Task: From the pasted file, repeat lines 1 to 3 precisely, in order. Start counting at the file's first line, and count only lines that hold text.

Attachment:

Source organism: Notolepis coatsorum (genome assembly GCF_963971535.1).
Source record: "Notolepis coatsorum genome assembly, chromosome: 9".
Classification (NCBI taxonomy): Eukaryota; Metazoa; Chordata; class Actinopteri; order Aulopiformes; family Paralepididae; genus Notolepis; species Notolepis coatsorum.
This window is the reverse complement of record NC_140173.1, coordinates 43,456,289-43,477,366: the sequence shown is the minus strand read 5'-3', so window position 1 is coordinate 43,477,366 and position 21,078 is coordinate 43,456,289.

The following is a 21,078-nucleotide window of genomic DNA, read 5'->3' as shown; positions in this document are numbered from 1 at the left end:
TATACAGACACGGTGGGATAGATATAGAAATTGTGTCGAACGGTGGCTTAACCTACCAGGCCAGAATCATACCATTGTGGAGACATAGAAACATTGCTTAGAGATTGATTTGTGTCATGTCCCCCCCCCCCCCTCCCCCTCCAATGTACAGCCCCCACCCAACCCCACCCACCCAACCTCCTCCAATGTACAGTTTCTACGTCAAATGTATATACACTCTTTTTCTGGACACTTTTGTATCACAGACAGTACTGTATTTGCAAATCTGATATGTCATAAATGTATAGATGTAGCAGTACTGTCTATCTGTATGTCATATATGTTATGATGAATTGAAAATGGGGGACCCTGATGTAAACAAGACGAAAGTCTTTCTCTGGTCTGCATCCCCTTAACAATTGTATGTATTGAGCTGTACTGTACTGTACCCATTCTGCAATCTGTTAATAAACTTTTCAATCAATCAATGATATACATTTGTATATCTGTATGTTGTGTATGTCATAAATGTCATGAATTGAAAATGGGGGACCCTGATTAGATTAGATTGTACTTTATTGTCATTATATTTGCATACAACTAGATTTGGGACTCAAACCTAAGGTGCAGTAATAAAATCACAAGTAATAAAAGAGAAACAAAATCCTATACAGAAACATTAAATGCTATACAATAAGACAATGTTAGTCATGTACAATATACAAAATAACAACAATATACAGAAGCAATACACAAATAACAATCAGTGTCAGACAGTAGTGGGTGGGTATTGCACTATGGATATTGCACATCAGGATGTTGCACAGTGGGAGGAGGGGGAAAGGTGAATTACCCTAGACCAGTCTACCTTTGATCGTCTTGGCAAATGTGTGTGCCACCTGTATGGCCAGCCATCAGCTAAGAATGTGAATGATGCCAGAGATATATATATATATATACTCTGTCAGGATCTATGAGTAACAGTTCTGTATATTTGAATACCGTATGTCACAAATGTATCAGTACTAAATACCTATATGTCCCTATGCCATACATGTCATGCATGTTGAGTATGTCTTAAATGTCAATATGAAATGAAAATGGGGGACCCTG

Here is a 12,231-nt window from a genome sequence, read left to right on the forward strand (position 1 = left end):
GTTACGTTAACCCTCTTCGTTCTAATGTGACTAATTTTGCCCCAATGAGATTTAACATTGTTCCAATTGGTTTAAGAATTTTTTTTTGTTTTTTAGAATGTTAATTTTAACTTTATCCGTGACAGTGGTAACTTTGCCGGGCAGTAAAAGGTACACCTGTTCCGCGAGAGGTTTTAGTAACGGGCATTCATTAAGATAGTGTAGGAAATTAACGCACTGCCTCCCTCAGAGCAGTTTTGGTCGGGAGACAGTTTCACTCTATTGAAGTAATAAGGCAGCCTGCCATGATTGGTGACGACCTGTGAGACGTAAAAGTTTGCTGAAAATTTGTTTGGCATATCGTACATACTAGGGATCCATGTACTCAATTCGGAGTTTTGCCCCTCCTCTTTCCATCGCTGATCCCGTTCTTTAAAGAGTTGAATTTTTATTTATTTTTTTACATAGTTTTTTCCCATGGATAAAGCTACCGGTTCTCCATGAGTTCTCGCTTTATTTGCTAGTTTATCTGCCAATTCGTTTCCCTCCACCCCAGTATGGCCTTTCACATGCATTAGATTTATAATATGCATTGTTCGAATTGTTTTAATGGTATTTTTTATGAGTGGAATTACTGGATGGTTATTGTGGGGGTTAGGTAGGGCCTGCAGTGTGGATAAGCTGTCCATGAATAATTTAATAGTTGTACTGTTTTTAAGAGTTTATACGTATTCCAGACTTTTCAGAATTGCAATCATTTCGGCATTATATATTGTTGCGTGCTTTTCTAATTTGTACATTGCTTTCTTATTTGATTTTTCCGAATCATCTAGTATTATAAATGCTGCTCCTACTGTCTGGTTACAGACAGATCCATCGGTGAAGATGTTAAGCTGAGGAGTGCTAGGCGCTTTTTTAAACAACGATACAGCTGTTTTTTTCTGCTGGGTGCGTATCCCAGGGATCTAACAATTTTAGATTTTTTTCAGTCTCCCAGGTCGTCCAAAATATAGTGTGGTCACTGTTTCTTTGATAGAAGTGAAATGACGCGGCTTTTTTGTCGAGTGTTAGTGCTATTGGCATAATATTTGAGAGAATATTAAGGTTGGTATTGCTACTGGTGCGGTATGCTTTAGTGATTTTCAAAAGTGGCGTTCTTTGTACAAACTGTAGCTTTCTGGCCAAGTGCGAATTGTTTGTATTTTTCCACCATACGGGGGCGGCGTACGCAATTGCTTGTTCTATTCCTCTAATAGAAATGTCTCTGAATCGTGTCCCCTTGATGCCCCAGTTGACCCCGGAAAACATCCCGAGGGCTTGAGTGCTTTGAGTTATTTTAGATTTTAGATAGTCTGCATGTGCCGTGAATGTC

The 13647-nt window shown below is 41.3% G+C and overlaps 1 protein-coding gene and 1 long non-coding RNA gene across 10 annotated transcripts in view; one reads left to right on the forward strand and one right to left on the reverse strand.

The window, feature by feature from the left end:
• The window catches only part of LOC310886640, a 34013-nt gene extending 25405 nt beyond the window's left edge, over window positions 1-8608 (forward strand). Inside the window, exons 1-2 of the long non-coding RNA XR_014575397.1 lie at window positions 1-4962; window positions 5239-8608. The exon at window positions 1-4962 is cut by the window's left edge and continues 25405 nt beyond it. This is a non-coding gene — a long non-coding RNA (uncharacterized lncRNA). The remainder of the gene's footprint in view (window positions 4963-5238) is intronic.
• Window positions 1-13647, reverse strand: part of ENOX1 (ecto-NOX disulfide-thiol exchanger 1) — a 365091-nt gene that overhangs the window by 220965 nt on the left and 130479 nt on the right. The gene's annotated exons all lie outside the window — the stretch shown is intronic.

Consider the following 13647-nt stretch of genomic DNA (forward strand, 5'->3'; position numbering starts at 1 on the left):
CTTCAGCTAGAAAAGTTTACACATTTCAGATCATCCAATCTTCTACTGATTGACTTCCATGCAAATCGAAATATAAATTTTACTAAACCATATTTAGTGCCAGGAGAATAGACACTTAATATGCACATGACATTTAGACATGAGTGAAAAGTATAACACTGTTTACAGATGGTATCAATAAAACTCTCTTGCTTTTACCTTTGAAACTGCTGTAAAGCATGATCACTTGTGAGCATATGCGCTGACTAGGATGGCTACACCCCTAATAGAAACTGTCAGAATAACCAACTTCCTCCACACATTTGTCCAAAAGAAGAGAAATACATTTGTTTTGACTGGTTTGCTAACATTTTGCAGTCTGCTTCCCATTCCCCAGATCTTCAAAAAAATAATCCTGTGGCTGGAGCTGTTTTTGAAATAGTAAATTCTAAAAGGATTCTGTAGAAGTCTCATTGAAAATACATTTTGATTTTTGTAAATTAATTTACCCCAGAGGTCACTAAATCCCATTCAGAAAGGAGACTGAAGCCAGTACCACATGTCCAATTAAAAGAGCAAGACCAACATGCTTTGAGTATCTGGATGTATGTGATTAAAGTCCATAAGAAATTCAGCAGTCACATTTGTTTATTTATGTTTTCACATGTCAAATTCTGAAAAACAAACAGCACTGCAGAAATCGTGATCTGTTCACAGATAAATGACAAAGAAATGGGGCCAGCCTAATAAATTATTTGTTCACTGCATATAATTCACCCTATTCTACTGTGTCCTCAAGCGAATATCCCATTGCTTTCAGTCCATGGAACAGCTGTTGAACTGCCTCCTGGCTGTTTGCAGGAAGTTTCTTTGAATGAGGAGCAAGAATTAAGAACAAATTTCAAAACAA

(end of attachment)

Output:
Source organism: Notolepis coatsorum (genome assembly GCF_963971535.1).
Source record: "Notolepis coatsorum genome assembly, chromosome: 9".
Classification (NCBI taxonomy): Eukaryota; Metazoa; Chordata; class Actinopteri; order Aulopiformes; family Paralepididae; genus Notolepis; species Notolepis coatsorum.